“I grew up loving the water,” she says. “I was a synchronized swimmer for many years and even though I never put on a tail before I started researching this film, I immediately connected to what some of the women were saying about feeling more at peace with themselves and more beautiful underwater because I had experienced that. I definitely expected to have that kind of healing power in the stories I was going to hear but the ubiquitous of that was shocking to me.”
The 75-minute film introduces a variety of women for whom the wearing of a prosthetic tail is a cathartic act. There’s incest survivor Cookie (her husband tailors her tails) whose love of dressing as a mermaid helped her overcome feelings of worthlessness. There’s also Julz, a transgender woman who found acceptance in the mermaid community.
“I think there is something about a mermaid where she is both free and independent and powerful,” says Weistein, “which makes her an easy figure to aspire to. At the same time, in so many of the legends she is depicted as lonely or having this unrequited love or a yearning to be something different than she is. I think that duality in a mermaid is something that people connect to very easily.”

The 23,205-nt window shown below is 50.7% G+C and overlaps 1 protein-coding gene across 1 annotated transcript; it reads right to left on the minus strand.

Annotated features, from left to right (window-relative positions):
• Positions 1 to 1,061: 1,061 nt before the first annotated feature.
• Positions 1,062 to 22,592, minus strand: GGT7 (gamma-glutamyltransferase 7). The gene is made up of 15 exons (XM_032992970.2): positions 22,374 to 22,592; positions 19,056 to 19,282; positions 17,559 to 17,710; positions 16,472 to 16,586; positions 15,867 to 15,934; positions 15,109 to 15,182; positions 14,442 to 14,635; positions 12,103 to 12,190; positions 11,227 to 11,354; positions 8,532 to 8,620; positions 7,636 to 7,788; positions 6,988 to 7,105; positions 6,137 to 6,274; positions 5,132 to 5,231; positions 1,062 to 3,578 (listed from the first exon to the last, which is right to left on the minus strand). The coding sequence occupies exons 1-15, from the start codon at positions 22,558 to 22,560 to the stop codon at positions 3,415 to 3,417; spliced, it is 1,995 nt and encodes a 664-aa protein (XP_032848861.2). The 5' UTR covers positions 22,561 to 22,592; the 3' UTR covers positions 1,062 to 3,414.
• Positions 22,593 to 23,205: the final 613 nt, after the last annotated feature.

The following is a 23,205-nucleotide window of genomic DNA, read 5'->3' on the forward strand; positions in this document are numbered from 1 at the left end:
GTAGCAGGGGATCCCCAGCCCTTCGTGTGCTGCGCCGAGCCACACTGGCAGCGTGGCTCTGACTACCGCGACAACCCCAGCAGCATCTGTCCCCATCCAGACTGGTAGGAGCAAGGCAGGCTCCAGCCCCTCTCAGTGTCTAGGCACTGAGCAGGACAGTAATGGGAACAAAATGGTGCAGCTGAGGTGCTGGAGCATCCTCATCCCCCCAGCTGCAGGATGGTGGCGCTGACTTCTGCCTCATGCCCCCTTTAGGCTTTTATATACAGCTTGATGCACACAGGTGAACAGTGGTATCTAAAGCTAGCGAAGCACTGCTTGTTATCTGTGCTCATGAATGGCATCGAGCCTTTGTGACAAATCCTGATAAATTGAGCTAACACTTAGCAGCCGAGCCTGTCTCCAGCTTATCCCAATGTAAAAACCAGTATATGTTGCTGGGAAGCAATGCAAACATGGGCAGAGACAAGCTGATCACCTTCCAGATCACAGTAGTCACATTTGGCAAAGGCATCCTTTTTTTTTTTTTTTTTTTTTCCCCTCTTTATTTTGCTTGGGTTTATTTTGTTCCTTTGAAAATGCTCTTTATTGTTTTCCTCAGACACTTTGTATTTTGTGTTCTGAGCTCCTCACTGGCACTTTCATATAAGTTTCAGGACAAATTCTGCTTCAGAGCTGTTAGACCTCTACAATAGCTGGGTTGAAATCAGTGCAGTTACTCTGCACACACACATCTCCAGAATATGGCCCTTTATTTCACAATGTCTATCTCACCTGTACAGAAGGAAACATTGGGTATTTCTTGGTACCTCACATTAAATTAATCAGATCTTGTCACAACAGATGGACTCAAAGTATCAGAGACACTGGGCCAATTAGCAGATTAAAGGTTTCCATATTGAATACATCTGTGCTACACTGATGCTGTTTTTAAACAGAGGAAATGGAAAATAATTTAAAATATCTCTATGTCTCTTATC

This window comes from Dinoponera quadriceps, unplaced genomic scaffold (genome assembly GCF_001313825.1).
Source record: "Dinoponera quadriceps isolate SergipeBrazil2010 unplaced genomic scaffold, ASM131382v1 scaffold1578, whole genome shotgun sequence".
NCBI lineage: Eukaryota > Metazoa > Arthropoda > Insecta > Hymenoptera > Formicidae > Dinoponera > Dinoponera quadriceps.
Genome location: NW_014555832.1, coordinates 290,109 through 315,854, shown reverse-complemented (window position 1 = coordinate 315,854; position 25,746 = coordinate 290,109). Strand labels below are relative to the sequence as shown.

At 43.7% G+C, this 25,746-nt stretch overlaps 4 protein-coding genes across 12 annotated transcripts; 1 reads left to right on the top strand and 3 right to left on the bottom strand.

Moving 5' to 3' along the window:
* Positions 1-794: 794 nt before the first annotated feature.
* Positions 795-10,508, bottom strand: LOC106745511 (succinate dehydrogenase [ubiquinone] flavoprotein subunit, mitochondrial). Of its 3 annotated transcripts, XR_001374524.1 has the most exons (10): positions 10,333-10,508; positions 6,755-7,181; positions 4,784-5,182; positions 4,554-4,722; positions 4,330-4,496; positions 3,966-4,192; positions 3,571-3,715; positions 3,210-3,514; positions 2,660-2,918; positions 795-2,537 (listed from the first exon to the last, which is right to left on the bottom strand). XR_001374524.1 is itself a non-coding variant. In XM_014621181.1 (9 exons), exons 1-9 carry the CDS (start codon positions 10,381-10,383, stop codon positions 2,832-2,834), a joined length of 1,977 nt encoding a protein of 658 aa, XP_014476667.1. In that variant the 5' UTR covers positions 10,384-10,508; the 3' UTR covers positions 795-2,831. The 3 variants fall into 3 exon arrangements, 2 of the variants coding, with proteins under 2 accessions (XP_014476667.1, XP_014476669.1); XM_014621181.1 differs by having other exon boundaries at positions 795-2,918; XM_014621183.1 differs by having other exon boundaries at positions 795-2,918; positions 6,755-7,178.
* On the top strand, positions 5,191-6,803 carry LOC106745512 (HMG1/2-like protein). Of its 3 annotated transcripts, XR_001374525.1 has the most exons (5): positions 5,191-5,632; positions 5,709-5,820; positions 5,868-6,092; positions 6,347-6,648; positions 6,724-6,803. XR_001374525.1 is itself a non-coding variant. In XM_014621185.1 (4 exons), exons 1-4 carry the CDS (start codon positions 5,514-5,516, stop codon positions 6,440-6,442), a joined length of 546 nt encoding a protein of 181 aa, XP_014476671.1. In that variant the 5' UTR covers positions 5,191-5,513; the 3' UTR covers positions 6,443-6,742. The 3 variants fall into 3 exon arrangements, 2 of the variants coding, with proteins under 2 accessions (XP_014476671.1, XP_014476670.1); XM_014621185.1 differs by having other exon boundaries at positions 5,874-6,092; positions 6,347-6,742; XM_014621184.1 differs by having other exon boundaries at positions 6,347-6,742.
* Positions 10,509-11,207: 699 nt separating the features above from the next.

Weinstein lets the women do the talking in Mermaids, presenting slices of their lives. The thing that binds them is the inclusive and empowering nature of the mermaid world. “All tails are welcome here,” says one woman.
“I was hoping from the start that someone who walks in and watches the film might find it amusing at first,” Weinstein says, “but by the end they would feel they could really relate to these people even if they don’t share the desire to wear a tail.”